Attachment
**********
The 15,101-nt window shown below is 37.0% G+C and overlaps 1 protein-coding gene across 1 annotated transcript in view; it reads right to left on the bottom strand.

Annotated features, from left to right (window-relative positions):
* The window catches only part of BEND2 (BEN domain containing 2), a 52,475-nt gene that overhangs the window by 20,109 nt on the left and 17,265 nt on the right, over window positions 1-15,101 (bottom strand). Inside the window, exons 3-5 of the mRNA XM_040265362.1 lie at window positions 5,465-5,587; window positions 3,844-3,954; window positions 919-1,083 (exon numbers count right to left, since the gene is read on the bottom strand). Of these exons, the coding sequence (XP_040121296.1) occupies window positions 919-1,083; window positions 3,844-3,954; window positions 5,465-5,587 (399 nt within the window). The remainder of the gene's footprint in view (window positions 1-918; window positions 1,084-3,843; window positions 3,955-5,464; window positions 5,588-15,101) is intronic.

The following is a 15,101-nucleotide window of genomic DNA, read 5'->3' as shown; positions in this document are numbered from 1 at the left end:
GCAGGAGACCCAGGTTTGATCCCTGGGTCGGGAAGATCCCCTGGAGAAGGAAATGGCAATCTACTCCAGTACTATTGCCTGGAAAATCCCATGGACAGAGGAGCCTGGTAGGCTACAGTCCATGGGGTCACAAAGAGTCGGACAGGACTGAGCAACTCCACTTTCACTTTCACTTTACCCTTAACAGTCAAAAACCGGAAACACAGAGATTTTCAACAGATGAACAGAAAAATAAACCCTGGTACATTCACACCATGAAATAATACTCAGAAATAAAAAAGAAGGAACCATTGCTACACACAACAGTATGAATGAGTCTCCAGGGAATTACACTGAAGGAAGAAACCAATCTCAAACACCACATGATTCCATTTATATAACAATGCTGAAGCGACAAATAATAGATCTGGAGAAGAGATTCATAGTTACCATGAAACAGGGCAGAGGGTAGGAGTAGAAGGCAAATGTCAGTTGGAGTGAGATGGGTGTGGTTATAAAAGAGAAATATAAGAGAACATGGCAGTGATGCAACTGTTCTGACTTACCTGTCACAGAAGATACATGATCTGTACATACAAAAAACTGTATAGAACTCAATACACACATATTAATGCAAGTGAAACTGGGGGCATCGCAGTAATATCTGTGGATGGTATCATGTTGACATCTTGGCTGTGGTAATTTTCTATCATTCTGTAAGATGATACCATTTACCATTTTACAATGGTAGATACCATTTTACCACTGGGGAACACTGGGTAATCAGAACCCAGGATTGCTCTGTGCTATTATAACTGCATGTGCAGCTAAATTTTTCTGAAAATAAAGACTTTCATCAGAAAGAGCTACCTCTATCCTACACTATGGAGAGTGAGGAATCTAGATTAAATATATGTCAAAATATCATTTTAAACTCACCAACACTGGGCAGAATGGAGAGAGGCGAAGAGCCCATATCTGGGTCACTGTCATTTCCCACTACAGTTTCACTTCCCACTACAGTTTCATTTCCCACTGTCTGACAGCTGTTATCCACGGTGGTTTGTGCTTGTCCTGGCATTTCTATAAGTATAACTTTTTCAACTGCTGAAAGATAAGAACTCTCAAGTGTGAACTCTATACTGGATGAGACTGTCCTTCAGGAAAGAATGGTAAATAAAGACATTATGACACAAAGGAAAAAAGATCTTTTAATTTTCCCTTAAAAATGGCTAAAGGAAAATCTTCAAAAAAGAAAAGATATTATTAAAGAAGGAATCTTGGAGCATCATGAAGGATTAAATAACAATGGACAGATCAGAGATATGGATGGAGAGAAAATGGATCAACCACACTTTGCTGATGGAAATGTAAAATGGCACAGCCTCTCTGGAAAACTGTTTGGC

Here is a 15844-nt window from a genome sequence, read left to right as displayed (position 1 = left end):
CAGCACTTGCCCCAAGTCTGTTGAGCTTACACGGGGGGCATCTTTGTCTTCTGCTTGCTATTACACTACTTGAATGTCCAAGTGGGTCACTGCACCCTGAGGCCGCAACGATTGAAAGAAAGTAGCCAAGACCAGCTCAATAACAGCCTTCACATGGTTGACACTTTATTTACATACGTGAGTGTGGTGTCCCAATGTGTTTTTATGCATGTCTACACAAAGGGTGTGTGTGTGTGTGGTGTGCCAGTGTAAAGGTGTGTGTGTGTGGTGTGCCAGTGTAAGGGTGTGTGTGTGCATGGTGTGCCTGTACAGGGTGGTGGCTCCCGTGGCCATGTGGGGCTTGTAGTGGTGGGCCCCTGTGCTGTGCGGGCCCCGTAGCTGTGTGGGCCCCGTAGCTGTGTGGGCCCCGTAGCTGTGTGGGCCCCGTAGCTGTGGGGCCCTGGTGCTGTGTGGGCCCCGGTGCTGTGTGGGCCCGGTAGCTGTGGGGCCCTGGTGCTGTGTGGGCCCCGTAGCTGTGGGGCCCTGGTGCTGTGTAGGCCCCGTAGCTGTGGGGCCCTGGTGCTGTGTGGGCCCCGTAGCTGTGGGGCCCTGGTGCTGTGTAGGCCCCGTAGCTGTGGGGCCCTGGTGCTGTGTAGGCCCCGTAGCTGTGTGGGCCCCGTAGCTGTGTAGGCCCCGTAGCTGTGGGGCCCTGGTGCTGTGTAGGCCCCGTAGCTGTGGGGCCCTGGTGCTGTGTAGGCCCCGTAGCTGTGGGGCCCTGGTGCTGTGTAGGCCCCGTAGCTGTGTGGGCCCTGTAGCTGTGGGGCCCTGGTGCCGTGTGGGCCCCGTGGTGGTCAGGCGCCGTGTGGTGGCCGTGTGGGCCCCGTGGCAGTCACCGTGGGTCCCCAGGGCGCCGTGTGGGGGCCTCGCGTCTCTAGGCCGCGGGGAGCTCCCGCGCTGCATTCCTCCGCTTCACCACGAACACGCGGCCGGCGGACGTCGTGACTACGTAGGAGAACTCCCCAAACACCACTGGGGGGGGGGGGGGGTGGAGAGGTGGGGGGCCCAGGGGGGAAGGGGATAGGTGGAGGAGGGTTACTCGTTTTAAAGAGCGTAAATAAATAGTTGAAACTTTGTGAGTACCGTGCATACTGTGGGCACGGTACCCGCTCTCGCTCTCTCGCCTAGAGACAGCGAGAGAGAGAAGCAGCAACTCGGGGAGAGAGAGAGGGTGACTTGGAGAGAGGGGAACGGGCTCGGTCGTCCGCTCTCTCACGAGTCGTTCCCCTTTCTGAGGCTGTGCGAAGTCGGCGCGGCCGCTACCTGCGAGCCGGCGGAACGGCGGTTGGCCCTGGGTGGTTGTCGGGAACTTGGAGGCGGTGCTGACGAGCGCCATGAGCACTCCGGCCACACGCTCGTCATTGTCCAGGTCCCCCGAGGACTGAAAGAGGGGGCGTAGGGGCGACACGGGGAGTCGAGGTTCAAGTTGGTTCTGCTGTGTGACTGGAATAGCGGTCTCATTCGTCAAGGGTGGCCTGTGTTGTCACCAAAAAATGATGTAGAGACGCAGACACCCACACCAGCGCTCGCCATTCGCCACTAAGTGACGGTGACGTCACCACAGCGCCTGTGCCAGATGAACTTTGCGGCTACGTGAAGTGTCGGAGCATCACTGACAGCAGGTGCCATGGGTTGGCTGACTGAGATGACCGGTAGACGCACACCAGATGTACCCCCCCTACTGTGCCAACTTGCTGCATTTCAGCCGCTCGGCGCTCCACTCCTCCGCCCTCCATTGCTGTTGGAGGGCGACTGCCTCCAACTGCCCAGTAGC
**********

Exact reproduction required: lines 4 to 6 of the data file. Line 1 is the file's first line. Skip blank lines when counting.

The following is a 15,101-nucleotide window of genomic DNA, read 5'->3' as shown; positions in this document are numbered from 1 at the left end:
GCAGGAGACCCAGGTTTGATCCCTGGGTCGGGAAGATCCCCTGGAGAAGGAAATGGCAATCTACTCCAGTACTATTGCCTGGAAAATCCCATGGACAGAGGAGCCTGGTAGGCTACAGTCCATGGGGTCACAAAGAGTCGGACAGGACTGAGCAACTCCACTTTCACTTTCACTTTACCCTTAACAGTCAAAAACCGGAAACACAGAGATTTTCAACAGATGAACAGAAAAATAAACCCTGGTACATTCACACCATGAAATAATACTCAGAAATAAAAAAGAAGGAACCATTGCTACACACAACAGTATGAATGAGTCTCCAGGGAATTACACTGAAGGAAGAAACCAATCTCAAACACCACATGATTCCATTTATATAACAATGCTGAAGCGACAAATAATAGATCTGGAGAAGAGATTCATAGTTACCATGAAACAGGGCAGAGGGTAGGAGTAGAAGGCAAATGTCAGTTGGAGTGAGATGGGTGTGGTTATAAAAGAGAAATATAAGAGAACATGGCAGTGATGCAACTGTTCTGACTTACCTGTCACAGAAGATACATGATCTGTACATACAAAAAACTGTATAGAACTCAATACACACATATTAATGCAAGTGAAACTGGGGGCATCGCAGTAATATCTGTGGATGGTATCATGTTGACATCTTGGCTGTGGTAATTTTCTATCATTCTGTAAGATGATACCATTTACCATTTTACAATGGTAGATACCATTTTACCACTGGGGAACACTGGGTAATCAGAACCCAGGATTGCTCTGTGCTATTATAACTGCATGTGCAGCTAAATTTTTCTGAAAATAAAGACTTTCATCAGAAAGAGCTACCTCTATCCTACACTATGGAGAGTGAGGAATCTAGATTAAATATATGTCAAAATATCATTTTAAACTCACCAACACTGGGCAGAATGGAGAGAGGCGAAGAGCCCATATCTGGGTCACTGTCATTTCCCACTACAGTTTCACTTCCCACTACAGTTTCATTTCCCACTGTCTGACAGCTGTTATCCACGGTGGTTTGTGCTTGTCCTGGCATTTCTATAAGTATAACTTTTTCAACTGCTGAAAGATAAGAACTCTCAAGTGTGAACTCTATACTGGATGAGACTGTCCTTCAGGAAAGAATGGTAAATAAAGACATTATGACACAAAGGAAAAAAGATCTTTTAATTTTCCCTTAAAAATGGCTAAAGGAAAATCTTCAAAAAAGAAAAGATATTATTAAAGAAGGAATCTTGGAGCATCATGAAGGATTAAATAACAATGGACAGATCAGAGATATGGATGGAGAGAAAATGGATCAACCACACTTTGCTGATGGAAATGTAAAATGGCACAGCCTCTCTGGAAAACTGTTTGGC

Here is a 15844-nt window from a genome sequence, read left to right as displayed (position 1 = left end):